Developing fetuses and babies are the most vulnerable to BPA's toxic effects. So, the very first step is replacing the old baby bottles and sippy cups to BPA-free ones. Also, be aware that BPA contaminates liquid baby formula sold in metal cans. Choosing powdered versions is a much safer option.
As a rule of thumb, avoid canned foods, and don't use polycarbonate plastics for warm food and drinks.
For detailed information, logon to EWG.org
Tuesday, October 20, 2009
We found this article on the New York Times providing very detailed information, and answering key questions from parents and pregnant women. Check it out!
Monday, October 19, 2009
1. Trim consumption of animal fats: Some toxins linked to prenatal nervous systems and hormonal damage are stored in fatty tissue.
2. Put a stop to insecticides in your home and office: Organophosphates are a family of insecticides that attack the nervous system. Pesticides also release inhalable volatile organic compounds.
3. Minimize foods pesticides: Some pesticides used on fruits and vegetables can be toxic. Check our list of vegetables and fruits with then lowest load of pesticides.
4. Pass on high-mercury fish: See article below on Fish and Mercury.
5. Let Old Paint Lie: If your old house has lead paint in good condition, cover it with fresh paint rather than removing it, which releases lead dust into the air. To test paint for lead, see www.epa.gov/lead or call the EPA's lead hot line at 800-426-4791.
6. Make sure your water is safe to drink: Your local utility must by law provide you with an annual "Right to Know" report listing the EPA-recognized pollutants that exist in your water at potentially unsafe levels.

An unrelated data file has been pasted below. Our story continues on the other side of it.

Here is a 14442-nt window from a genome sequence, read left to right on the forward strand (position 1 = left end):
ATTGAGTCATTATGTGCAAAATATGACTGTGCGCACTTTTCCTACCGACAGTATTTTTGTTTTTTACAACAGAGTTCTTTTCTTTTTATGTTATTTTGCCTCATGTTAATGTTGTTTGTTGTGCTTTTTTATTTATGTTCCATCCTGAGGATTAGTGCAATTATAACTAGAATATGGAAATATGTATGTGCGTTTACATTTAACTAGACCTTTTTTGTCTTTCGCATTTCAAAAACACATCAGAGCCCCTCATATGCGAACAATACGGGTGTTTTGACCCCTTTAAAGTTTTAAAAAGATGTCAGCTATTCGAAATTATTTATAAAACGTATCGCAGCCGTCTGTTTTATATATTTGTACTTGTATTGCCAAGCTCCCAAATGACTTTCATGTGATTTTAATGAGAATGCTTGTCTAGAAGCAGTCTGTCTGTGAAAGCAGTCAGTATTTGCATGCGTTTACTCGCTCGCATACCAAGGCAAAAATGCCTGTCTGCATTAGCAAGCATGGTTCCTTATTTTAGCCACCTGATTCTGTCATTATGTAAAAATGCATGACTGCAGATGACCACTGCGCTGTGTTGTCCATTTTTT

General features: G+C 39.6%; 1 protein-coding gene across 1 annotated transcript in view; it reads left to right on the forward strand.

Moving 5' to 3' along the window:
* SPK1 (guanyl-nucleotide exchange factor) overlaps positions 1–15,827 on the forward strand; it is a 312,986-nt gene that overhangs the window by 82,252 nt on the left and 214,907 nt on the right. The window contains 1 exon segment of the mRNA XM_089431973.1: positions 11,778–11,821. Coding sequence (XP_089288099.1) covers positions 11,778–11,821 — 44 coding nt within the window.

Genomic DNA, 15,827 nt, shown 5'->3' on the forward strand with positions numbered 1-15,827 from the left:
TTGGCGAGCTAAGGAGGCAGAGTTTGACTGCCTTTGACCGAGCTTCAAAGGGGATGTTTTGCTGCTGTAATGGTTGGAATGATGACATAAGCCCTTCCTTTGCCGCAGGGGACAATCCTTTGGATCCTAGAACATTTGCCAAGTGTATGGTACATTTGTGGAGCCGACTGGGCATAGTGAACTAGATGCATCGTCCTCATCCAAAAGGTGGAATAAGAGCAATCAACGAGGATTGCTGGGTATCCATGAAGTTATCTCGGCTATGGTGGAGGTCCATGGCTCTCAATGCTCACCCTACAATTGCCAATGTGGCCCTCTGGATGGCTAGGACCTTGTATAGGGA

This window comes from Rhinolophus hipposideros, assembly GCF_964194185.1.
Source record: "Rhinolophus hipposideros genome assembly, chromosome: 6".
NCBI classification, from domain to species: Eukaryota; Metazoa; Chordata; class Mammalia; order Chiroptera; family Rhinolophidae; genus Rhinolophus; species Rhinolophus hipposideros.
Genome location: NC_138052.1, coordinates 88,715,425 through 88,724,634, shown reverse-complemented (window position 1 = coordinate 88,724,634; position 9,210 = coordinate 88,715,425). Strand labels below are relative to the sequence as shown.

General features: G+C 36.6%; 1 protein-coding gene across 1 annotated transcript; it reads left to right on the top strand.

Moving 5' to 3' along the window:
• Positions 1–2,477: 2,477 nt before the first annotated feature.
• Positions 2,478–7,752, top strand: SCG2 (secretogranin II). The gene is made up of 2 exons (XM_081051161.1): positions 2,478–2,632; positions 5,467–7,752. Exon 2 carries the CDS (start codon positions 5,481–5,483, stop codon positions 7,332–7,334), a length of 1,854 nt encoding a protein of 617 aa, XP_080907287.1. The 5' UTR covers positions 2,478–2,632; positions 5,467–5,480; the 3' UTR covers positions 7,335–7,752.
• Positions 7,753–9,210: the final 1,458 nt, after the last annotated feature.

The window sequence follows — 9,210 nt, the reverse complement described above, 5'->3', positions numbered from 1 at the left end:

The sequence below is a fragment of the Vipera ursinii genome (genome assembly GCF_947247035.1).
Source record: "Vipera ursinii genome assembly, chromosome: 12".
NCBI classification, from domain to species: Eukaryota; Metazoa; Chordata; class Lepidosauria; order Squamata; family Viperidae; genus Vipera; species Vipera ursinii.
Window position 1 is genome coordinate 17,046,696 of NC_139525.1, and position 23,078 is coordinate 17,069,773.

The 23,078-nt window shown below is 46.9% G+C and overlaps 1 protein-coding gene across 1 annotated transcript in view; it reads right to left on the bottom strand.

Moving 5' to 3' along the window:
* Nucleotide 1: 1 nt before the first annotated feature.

7. Avoid the VOCs that offgas from paints, glues, air fresheners: Exposure to air fresheners during pregnancy and within the first six months of life was associated with diarrhea and earache in infants and headaches, according to a study published in the October 2003 Archives of Environmental Health.
8. Steer clear of vehicular and smokestack emissions: Research conducted by Columbia University links "combustion-related" chemicals called polycyclic aromatic hydrocarbons (PAHs) with shorter gestation periods for pregnant women, resulting in smaller babies.
9. Stay away from phthalates in vinyl, personal-care and cleaning products: Chemicals called phthalates, known hormone-system disruptors that have caused birth defects in lab animals, are widely used as plasticizers in nail polishes and vinyl and as solvents in synthetic fragrances. Avoid soft vinyl products and cosmetics containing "Fragrance."